Vepa makes chairs from surgery waste

pBack in February, the World Health Organization (WHO) warned of a gigantic mountain of medical waste caused by the corona pandemic. The waste threatens human health and the environment. The UN alone sent an additional 87,000 tons of medical protective clothing around the world between March 2020 and November 2021 to support countries in the fight against the virus.

In addition, there were 140 million corona tests, which caused 2,600 tons of plastic waste and 731,000 liters of chemical waste, as well as eight billion vaccine doses, of which a good 144,000 tons of syringes, needles and packaging materials were left over at the end.

But that is only a part of what has happened in all – only what the UN had sent. Even before Corona, 30 percent of all hospitals and clinics were unable to dispose of medical waste safely and in an environmentally friendly way – especially in rather underdeveloped regions.

Getting out of control

Researchers from the Chinese Academy of Sciences had previously calculated that by August 2021, around 8.4 million tons more plastic waste would have accumulated in 193 countries, i.e. in addition to the 300 million tons that, according to the United Nations Environment Program (UNEP), are produced by humanity every year anyway . The team led by researchers Yiming Peng and Peipei Wu estimates that a large part of the corona waste (around 87.4 percent) originates from hospitals, especially in Asian countries.

Fibrous material: Surgical instruments are also kept sterile in Bluewrap.


Fibrous material: Surgical instruments are also kept sterile in Bluewrap.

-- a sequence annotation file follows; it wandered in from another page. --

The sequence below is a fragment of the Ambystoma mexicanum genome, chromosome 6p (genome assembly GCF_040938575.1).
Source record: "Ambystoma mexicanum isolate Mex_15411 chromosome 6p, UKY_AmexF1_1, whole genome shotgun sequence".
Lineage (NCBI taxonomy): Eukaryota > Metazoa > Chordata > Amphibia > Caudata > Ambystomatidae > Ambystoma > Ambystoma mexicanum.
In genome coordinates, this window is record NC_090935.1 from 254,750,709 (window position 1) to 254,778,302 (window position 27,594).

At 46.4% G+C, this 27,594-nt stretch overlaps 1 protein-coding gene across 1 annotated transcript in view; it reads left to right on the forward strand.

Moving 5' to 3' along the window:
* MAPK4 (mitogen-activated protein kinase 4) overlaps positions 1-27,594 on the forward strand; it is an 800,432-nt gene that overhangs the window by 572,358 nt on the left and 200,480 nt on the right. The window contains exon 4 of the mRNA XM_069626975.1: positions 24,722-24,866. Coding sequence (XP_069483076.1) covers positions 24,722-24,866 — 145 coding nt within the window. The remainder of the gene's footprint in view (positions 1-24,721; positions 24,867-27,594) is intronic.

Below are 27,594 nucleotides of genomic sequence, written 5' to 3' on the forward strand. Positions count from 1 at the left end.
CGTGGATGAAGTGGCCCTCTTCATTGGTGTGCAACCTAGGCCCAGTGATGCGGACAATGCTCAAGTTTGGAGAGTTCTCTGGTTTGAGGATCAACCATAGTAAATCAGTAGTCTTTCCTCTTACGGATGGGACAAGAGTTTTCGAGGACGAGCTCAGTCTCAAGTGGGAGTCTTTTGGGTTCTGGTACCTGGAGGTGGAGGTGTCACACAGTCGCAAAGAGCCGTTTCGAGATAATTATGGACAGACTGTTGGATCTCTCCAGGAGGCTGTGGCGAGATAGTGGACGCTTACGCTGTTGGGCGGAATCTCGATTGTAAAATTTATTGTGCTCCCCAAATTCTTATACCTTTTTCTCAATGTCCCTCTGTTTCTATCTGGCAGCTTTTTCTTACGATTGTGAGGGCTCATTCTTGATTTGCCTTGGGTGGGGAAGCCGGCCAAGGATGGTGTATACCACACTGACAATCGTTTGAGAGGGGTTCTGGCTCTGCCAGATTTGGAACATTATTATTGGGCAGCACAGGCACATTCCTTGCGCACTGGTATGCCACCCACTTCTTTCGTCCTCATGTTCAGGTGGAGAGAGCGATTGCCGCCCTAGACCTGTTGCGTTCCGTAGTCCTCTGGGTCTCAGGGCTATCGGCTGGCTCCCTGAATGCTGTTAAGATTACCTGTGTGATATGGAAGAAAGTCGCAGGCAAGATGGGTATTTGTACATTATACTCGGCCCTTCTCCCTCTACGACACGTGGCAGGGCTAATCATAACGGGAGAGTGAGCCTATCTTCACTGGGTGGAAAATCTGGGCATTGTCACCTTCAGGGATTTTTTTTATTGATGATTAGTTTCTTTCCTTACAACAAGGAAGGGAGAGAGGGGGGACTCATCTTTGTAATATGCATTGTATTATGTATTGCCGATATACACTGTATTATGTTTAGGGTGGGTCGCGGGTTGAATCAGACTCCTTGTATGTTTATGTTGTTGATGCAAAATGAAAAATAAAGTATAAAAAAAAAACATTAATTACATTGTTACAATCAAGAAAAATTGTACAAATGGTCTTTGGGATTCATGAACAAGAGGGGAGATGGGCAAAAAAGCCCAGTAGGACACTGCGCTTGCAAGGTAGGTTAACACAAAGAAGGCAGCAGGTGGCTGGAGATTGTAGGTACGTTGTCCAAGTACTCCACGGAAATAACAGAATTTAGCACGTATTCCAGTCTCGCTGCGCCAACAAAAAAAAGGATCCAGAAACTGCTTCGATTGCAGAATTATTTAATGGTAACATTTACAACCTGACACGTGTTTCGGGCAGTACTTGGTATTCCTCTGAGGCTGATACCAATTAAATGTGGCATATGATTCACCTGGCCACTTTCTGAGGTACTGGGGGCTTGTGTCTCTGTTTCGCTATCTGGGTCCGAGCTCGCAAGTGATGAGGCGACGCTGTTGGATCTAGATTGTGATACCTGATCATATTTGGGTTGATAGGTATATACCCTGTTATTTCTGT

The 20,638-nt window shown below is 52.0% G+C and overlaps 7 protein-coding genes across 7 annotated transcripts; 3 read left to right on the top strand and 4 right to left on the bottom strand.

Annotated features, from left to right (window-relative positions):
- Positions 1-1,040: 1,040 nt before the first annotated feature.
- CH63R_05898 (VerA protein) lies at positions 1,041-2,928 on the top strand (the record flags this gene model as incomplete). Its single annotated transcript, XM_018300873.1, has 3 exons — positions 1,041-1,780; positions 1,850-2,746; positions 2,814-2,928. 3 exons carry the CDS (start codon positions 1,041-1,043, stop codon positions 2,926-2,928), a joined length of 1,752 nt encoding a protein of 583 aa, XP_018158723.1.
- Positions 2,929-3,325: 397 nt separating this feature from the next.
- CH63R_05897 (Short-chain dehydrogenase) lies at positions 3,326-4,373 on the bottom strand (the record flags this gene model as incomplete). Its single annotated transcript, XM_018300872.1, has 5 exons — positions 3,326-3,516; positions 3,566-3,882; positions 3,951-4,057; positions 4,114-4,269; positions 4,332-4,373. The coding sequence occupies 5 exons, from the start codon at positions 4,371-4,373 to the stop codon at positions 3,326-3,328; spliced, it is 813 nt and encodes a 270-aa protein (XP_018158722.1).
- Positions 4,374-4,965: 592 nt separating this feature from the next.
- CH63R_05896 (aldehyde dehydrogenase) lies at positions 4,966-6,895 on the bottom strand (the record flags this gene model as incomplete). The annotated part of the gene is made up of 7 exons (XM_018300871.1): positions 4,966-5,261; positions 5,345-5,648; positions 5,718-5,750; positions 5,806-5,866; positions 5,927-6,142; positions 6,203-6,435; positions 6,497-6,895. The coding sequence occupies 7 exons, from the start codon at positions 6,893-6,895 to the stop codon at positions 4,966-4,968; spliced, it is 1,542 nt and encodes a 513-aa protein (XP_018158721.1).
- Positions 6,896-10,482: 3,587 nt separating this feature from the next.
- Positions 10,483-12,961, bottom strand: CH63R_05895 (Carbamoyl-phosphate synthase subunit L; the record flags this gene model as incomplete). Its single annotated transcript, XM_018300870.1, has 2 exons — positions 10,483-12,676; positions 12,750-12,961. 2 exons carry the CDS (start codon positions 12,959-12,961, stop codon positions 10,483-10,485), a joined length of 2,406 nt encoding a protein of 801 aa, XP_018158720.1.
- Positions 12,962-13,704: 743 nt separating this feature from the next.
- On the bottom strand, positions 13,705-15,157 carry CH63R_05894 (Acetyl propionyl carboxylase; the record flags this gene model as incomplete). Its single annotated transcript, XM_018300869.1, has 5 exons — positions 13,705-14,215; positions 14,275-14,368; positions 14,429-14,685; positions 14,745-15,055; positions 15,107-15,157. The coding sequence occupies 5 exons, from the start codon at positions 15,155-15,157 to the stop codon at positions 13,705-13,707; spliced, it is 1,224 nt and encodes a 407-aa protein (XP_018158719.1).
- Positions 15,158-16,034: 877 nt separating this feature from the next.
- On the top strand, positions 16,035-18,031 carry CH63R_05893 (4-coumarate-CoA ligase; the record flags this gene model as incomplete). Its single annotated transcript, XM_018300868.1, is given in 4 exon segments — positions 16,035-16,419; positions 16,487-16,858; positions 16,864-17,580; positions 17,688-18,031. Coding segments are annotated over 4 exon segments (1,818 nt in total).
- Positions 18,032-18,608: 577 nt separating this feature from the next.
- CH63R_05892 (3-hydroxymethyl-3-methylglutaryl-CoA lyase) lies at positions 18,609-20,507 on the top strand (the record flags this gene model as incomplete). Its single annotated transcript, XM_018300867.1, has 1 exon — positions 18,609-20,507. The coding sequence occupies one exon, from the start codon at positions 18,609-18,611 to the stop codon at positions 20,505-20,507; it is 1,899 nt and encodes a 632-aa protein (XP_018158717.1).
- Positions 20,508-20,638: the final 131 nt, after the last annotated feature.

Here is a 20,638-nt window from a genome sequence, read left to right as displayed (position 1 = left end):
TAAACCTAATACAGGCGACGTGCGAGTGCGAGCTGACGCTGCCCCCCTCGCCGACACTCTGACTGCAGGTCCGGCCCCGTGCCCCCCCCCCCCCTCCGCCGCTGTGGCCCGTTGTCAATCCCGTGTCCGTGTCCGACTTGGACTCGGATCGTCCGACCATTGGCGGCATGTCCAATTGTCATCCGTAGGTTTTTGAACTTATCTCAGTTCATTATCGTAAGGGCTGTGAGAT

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Image: photo producer

7.6 percent is due to masks and other personal protective equipment, according to the study published in November 2021. Barely five percent was due to packaging for the booming online trade. The researchers are particularly concerned about the high demand for single-use plastics.

The pandemic has only increased the pressure on this already out-of-control problem. Therefore, the WHO calls for more emphasis to be placed on sustainability, for example through reusable plastics in protective equipment or biodegradable packaging. The Dutch company Vepa has now for the first time brought a chair to the market that is made of sterile packaging, in which, for example, surgical instruments are welded.

The material, called Bluewrap, consists of polypropylene. Vepa has teamed up with six local project partners to recycle the fibrous material, according to Vepa director Janwillem de Kam. According to him, the use of Bluewrap in the manufacture of the Blue Finn chair can save 35 percent CO2 compared to using a new plastic.

Vepa collaborates, among other things, with Bywyd, an expert in the production of recycled raw materials. Together they have succeeded in transforming Bluewrap into a high-quality material suitable for furniture, says Bywyd director Jan Willem Slijkoord. He calls Bluewrap a perfect raw material for chairs.

The Blue Finn collection consists of stackable multifunctional chairs and bar stools in two different heights, each with a seat shell made from at least 85 percent surgical packaging material. The wear frame made of steel tubes is particularly light, armrests made of wood or plastic are optional.

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